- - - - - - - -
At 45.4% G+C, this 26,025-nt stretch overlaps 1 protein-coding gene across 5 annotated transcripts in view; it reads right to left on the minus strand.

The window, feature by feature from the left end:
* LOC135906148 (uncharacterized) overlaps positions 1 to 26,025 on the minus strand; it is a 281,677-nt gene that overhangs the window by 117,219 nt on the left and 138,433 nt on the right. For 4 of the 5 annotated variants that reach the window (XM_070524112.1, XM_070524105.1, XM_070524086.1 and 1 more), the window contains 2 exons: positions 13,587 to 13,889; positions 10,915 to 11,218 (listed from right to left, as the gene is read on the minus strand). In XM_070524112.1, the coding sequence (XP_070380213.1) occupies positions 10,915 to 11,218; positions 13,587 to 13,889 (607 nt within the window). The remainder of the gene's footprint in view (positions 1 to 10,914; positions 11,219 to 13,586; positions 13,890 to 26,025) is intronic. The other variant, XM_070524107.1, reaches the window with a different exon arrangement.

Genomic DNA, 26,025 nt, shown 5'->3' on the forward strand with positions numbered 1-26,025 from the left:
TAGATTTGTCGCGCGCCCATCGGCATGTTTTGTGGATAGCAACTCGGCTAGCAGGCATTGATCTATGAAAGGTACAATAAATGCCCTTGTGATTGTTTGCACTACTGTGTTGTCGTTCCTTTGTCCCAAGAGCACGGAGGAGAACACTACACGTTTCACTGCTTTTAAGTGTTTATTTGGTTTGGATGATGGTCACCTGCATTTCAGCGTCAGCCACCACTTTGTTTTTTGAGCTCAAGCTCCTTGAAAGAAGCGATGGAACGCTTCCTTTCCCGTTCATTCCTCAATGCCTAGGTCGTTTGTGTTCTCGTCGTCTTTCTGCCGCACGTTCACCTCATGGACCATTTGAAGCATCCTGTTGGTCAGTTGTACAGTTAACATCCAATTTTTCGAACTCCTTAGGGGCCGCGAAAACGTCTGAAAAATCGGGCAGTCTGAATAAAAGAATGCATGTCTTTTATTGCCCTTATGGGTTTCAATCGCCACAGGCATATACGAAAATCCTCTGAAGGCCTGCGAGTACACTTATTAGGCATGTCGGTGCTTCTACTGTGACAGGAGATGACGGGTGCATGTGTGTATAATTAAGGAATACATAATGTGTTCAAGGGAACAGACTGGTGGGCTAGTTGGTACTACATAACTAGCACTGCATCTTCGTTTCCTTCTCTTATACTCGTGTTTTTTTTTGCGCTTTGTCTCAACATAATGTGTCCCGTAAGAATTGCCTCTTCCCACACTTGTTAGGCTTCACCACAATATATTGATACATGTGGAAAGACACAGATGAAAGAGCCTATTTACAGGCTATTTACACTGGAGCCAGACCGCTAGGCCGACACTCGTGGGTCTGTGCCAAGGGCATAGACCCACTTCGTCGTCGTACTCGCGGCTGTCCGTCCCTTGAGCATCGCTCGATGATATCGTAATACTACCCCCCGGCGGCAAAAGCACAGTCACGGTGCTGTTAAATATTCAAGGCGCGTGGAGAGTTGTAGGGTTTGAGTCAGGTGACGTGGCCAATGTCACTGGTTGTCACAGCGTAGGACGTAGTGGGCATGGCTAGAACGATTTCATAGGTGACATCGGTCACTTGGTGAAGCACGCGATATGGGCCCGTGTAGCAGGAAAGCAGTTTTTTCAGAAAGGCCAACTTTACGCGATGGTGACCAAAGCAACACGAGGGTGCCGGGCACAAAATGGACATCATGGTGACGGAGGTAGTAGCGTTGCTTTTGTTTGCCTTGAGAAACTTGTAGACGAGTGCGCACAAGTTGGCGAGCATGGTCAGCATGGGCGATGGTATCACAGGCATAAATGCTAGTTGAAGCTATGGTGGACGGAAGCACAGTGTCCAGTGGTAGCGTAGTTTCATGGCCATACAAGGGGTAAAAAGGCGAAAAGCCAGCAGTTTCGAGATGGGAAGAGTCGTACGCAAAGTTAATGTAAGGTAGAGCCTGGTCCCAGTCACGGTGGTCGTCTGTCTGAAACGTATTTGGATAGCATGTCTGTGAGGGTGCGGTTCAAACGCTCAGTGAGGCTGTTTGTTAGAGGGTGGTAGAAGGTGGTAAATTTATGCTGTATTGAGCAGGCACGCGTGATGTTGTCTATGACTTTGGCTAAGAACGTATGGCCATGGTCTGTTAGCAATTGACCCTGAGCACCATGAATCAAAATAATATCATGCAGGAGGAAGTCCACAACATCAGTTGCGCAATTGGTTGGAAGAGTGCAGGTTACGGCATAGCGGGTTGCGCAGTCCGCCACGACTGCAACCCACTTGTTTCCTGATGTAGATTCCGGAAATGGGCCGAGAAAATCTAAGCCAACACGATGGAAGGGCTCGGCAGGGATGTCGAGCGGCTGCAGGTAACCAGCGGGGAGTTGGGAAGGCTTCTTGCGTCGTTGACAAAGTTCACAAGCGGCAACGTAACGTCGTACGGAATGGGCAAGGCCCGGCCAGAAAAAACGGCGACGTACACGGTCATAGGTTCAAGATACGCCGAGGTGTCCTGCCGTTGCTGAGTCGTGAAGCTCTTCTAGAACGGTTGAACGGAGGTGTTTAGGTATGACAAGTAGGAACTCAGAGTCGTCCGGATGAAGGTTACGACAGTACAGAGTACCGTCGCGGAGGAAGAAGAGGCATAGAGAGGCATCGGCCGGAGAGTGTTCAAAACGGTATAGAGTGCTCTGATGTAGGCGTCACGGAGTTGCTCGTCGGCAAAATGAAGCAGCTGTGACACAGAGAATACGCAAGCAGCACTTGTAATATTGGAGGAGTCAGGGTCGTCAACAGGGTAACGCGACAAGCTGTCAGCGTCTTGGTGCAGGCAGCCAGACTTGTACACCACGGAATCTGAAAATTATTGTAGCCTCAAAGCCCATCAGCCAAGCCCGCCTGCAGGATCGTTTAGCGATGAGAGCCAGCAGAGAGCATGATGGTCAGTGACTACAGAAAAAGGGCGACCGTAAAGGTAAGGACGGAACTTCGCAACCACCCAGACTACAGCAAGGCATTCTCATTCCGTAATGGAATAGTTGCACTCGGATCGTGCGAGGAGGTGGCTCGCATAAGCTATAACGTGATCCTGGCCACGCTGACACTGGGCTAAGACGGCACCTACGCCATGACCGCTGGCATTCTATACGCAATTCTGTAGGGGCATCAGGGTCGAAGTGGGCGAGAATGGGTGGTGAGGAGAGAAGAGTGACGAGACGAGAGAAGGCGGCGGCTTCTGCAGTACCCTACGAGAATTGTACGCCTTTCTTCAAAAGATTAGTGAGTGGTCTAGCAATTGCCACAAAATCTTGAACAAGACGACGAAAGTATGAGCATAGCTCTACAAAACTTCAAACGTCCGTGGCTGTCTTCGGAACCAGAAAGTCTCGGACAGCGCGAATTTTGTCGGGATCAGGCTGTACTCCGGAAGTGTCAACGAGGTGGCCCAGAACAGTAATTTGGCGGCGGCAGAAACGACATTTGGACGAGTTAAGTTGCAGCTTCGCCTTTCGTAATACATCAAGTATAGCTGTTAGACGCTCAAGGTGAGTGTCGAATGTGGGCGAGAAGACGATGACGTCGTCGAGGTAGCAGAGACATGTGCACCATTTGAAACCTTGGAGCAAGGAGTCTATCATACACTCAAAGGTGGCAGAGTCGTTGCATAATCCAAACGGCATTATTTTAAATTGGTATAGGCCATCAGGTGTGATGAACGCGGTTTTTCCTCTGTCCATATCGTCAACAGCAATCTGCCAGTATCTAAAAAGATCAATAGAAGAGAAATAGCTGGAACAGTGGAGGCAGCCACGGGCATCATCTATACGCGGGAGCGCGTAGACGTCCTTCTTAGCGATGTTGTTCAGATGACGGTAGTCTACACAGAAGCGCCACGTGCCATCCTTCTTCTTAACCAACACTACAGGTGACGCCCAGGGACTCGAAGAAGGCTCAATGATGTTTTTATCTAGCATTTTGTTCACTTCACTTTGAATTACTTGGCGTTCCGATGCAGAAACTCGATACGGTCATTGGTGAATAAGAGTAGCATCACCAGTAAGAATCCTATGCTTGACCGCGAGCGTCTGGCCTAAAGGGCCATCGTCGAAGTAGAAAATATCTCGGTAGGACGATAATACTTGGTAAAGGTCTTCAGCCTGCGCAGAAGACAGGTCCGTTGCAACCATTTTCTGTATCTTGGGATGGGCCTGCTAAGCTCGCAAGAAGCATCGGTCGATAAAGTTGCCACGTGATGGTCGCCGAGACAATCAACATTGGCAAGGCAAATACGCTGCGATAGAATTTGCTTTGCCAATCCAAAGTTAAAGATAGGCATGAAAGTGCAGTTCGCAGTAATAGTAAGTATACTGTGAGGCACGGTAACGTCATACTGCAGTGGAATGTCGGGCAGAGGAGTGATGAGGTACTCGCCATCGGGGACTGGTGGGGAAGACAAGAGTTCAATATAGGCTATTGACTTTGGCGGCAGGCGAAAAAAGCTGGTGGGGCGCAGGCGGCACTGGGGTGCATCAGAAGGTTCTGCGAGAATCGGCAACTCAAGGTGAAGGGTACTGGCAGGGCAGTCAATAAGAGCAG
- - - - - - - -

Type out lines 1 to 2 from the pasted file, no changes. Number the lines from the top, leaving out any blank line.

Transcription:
At 45.4% G+C, this 26,025-nt stretch overlaps 1 protein-coding gene across 5 annotated transcripts in view; it reads right to left on the minus strand.

The window, feature by feature from the left end: